That’s why a healthy communication between mind and body is essential for performers to master. Science has now proved that we can learn to maintain our balance by practicing over time. There are thousands of apps for mindfulness, meditation, yoga, tai chi, and other forms of body/mind practices, some better than others. How to choose? At school you are offered courses in these topics and lessons in the Alexander Technique, which also address these issues so important to musicians, who use their minds and bodies in their art.

In this lesson we learn something about the nature and origins of stress, the importance of self-monitoring and social intelligence, how repetition is required to learn new habits, and the effect of positive or negative feedback on our performance.

We are very lucky as musicians! Music itself has a meditative, coordinating quality if we are calm enough to be open to its message. It gives us a reason to focus, something outside of ourselves to strive to meet, and motivation to learn more about the relationship between music, mind and body.

Watch this short film about stress:
The fight, flight, freeze response

Social Intelligence:
The basis of social intelligence is being able to monitor and take care of yourself and others. In this film, you can learn about what being mature in this is like:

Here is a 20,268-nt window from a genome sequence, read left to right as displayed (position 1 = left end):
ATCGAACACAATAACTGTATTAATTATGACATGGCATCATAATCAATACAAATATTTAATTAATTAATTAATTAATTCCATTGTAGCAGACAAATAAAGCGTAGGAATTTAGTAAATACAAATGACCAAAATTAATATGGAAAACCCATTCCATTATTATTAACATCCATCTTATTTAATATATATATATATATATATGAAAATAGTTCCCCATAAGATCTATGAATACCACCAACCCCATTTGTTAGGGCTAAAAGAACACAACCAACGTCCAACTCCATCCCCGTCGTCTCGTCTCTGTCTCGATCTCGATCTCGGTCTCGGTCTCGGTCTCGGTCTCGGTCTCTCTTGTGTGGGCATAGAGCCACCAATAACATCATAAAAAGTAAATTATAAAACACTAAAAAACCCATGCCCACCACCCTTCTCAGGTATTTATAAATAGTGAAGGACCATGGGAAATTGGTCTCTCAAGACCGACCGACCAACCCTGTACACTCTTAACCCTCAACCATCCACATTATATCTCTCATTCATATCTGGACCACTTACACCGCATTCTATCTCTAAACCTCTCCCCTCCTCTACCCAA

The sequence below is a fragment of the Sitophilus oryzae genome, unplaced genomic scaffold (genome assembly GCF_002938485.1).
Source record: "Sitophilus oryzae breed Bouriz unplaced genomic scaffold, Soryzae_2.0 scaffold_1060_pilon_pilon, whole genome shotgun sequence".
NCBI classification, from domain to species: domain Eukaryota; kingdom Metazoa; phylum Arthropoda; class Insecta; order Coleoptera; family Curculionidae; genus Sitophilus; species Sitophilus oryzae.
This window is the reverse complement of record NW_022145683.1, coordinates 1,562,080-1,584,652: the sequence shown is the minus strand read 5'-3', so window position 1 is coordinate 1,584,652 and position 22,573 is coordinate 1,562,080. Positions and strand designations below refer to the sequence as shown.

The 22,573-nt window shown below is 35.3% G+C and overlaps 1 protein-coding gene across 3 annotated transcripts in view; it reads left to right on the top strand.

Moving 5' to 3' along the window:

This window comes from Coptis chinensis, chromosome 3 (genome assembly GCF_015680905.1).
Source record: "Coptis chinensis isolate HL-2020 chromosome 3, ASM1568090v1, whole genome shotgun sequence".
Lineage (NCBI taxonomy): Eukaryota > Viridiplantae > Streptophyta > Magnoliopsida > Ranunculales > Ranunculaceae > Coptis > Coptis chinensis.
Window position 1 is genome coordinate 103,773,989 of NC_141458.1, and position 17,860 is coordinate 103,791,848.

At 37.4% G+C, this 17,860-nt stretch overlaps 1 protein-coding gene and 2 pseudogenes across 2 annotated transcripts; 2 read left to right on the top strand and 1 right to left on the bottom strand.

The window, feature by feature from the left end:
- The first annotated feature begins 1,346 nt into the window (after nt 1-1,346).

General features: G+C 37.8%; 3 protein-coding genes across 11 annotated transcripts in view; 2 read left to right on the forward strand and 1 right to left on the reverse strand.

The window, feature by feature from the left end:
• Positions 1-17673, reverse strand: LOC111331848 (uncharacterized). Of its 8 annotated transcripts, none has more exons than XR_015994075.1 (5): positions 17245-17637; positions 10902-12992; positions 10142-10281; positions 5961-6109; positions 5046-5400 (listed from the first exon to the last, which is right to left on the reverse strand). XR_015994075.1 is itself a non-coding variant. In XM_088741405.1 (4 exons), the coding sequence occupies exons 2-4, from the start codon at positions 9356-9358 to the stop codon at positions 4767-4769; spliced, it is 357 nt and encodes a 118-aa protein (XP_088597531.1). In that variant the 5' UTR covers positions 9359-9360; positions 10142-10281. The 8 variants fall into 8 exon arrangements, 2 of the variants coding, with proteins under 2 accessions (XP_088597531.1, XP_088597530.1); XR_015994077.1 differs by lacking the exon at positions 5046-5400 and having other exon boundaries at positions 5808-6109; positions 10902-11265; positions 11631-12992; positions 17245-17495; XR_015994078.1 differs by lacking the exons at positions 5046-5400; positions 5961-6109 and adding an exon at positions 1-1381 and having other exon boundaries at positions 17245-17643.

20 signs you are emotionally mature

In order to practice lowering stress, focusing or monitoring ourselves we need to practice. Watch this short film on the nature of education:
Why We Only Learn When We Repeat

Self-fulfilling prophecy
How we perform and learn can be affected by what is expected of us, by ourselves and by our teachers. In this film, you learn about a study done in the 1960’s and repeated many times in may settings. It tells about what happens when a teacher thinks a student is a “late bloomer.” A late bloomer is someone who seems not to be functioning at a high level in their learning, but blooms in time to be a excellent student. If teachers are told (randomly) that certain students are late bloomers, they treat them differently. The study shows that this changed treatment actually makes students do better, and score higher on IQ tests.